Wednesday 19 September 2012
Well I say oddity, it's more of an irritation that goes a long way to show how the thinking around cycling provision is so "un-joined up".
Francis Crick Avenue is a new road built for hospital access from junction 11 on the M11. Although it's quite clear that it's also going to be used as an access road to new developments that are likely to fill in the fields between the hospital and Trumpington as it's been built with lots of side road access points.
The road was developed in a similar time frame (albeit a bit quicker) as the guided busway. The guided busway has cycling provision alongside it, which is good (but has it's own issues).
The Google map of the specific area is repeated in JPG form below.
All the cyclepaths that exist at either end of a third of a mile section of Francis Crick Avenue are on one side of the road. The natural thought would be that the developers would have built a single two-way off-road cyclepath to connect these paths up. After all it's only a third of a mile, there's plenty of space, even in the currently used road-space, and it would ensure as much separation as possible. That way, people cycling would have felt safe away from motor traffic. Likewise, people driving would have felt more comfortable having less squishy bodies on the same bit of tarmac as them.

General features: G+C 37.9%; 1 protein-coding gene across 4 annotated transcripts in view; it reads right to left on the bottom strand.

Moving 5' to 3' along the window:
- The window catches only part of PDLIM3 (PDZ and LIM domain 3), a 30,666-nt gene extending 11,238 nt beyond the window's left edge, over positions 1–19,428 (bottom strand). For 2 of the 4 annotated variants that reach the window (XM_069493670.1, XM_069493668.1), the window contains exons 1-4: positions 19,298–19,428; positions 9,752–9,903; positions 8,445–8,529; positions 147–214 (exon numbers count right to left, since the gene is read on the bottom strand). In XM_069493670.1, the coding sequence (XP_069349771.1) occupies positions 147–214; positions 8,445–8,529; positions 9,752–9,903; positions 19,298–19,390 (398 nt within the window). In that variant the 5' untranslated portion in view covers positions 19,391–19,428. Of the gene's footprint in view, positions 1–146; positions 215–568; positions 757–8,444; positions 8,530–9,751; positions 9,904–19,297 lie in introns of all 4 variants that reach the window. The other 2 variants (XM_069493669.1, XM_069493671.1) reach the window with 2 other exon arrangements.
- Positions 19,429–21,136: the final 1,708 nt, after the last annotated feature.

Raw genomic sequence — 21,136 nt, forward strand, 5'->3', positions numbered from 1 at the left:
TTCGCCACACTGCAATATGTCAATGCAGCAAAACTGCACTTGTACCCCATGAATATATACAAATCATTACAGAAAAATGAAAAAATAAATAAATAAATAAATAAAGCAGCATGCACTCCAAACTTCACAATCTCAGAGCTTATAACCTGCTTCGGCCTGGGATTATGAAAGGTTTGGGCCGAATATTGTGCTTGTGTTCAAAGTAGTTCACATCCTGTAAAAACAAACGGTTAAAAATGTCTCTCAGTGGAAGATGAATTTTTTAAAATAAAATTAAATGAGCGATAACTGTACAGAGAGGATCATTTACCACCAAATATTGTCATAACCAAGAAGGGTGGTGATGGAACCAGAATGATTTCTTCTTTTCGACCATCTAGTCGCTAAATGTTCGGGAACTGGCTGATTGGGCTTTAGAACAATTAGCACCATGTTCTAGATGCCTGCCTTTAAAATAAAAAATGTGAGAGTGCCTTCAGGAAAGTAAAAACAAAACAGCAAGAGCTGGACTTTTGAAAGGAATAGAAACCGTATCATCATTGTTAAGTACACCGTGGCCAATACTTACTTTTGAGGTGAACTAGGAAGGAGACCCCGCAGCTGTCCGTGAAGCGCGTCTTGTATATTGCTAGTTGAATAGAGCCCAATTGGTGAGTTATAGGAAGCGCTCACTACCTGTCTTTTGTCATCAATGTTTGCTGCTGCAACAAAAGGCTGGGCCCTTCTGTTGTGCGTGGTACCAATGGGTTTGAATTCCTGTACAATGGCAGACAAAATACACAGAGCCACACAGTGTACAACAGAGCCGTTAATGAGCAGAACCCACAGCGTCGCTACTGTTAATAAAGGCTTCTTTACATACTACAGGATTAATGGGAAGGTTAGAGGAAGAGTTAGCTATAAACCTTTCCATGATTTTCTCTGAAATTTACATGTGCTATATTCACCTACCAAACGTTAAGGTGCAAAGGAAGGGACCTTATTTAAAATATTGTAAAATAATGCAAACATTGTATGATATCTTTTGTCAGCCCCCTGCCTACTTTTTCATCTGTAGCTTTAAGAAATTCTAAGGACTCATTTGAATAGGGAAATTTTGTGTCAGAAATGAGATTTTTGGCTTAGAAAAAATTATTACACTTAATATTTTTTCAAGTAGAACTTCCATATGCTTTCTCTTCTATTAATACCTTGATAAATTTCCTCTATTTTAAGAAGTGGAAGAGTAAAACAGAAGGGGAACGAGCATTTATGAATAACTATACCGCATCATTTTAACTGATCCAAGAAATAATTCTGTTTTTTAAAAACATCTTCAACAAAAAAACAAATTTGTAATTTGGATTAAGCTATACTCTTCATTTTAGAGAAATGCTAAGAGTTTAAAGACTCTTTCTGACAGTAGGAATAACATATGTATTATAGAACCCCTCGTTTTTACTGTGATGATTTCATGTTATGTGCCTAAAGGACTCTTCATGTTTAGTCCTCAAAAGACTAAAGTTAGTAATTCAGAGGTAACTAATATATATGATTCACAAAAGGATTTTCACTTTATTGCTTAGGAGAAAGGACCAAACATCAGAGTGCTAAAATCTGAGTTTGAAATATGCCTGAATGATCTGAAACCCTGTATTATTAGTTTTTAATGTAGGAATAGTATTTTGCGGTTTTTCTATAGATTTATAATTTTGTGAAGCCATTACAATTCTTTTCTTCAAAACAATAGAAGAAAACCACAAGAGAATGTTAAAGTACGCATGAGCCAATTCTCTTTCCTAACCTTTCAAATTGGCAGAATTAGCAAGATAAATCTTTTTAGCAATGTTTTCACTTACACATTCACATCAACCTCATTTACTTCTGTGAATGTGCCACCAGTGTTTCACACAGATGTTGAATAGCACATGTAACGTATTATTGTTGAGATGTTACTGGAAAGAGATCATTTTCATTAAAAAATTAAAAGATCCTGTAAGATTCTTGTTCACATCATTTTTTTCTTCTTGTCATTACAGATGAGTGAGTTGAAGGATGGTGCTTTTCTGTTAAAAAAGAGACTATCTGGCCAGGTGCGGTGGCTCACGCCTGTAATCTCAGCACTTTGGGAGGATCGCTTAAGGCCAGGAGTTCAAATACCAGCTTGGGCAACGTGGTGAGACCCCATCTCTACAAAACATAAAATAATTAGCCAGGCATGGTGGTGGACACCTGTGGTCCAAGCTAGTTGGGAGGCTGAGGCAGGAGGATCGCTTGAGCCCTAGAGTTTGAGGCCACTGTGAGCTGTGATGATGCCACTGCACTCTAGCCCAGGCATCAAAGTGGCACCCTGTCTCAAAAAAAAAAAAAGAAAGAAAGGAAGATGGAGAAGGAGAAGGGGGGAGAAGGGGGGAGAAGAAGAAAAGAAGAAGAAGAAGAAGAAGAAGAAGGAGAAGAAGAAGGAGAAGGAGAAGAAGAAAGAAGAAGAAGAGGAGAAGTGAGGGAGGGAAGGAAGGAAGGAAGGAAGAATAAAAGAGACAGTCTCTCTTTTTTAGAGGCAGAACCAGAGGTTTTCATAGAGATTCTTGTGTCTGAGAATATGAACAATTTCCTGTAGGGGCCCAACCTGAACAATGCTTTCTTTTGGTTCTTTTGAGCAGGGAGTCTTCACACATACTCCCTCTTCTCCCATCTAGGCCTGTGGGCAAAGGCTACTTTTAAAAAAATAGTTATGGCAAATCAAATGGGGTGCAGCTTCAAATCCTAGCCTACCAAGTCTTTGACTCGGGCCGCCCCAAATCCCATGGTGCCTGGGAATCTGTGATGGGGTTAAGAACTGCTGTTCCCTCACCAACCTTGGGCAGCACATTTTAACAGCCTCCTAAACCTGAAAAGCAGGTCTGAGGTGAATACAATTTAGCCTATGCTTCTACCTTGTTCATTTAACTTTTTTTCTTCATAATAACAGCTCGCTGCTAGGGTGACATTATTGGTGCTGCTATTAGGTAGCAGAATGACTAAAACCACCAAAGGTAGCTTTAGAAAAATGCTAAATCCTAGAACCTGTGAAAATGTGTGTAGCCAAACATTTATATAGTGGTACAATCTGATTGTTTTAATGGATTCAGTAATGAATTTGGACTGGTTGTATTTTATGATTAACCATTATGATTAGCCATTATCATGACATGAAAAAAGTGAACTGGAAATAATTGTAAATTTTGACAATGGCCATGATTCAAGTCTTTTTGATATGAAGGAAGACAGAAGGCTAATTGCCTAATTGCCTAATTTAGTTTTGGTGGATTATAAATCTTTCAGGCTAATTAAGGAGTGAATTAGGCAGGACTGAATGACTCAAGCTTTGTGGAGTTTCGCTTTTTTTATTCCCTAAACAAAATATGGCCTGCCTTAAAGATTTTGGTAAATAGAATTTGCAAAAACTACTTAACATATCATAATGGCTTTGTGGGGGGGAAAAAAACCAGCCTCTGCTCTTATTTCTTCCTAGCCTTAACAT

So that's what was built, wasn't it? No. Instead, the space was used to create a ridiculous road layout. with separate on-road cyclepaths in the gutter of each road direction. This is a tad irritating when coming from the south (Addenbrookes Cyclepath Link and the Bridge Cyclepath) as people cycling are dropped into the road. It's infuriating the other way as, for about a minutes worth of riding, people cycling have to cross the main carriageway, twice.
Admittedly, if coming from the north along Francis Crick Avenue, people cycling would naturally come along that side of the road. But if they are going to continue along the cyclepaths they will cross at some point, so why not at the start of this section.
Here's a clip showing exactly how this appears.
The obvious point here is that whilst the developments where happening at roughly the same time, why was the through-provision considered at all? Cambridge is one of the cycling hubs of this country. If it's not got right here, what hope the rest of the country?